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  • | 2 August, 2016

    **Change of details: China-U.S. Maritime Rivalry after the South China Sea Tribunal


    What implications will the July 12, 2016 ruling by the Permanent Court of Arbitration at The Hague have on maritime security in Asia? As the United States steps up its presence with freedom of navigation operations and as China continues to flex its muscles over its contested claims, fears are growing that the region is headed for confrontation over a crucial waterway. Join Jeff M. Smith, Director of Asian Security Programs at the American Foreign Policy Council, to help make sense of a region in churn, as he examines U.S.-China maritime competition and the role of growing regional powers such as India in a changing Asia-Pacific security architecture.

    ABOUT THE SPEAKER: Jeff M. Smith is the Director of Asian Security Programs at the American Foreign Policy Council in Washington DC and author of Cold Peace: Sino-Indian Rivalry in the 21st Century (Lexington Books, 2014). Smith has served in an advisory role for multiple presidential campaigns and has testified as an expert witness before the House Armed Services and Foreign Affairs Committees, as well as the U.S.-China Economic and Security Review Commission (USCC).His expert commentary has been featured in The New York Times, Reuters, and the Economist and his OpEds have been featured in the Wall Street Journal, Foreign Affairs, and Foreign Policy. He provides regular briefings for Members of Congress and their staff, as well as the State Department, Pentagon, and intelligence community. Smith has participated in nearly one dozen senior delegations and fact-finding trips to China and India over the past five years.


    Speaker | 25 July, 2016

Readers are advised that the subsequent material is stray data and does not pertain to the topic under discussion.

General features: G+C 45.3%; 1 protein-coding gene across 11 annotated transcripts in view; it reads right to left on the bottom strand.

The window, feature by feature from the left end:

Will Brexit push Europe and China closer together in tackling global (in)security?

    On 28 June 2016, the EU High Representative, Federica Mogherini, presented the Global Strategy for the European Union’s Foreign and Security Policy (EUGS). Tabling an external strategy just a few days after the UK created a huge internal challenge by voting to leave the Union can be seen as an example of Brussels’ determination to show unity on the world stage. Then, with Europe still reeling from the fallout from Brexit, Mogherini attended the EU-China summit in Beijing and called for a strengthening of EU-China bilateral relations, including cooperation on security. The new strategy charts a more Realpolitik course for the EU, while staying true to European ideals. Will it prove effective in the post-Brexit world? And will Europe succeed in moving closer to China?

    ABOUT THE SPEAKER: Prof.  Dr. Sven Biscop is Director of the Europe in the World programme at the Egmont – Royal Institute for International Relations in Brussels, and teaches at Ghent University and at the College of Europe in Bruges. He also lectures regularly at the Ren Min University of China in Beijing, where he is a Senior Research Associate of the Centre for European Studies, and for the European Security and Defence College, of which he is an Honorary Fellow.

    The lecture and Q&A will be followed by a reception.

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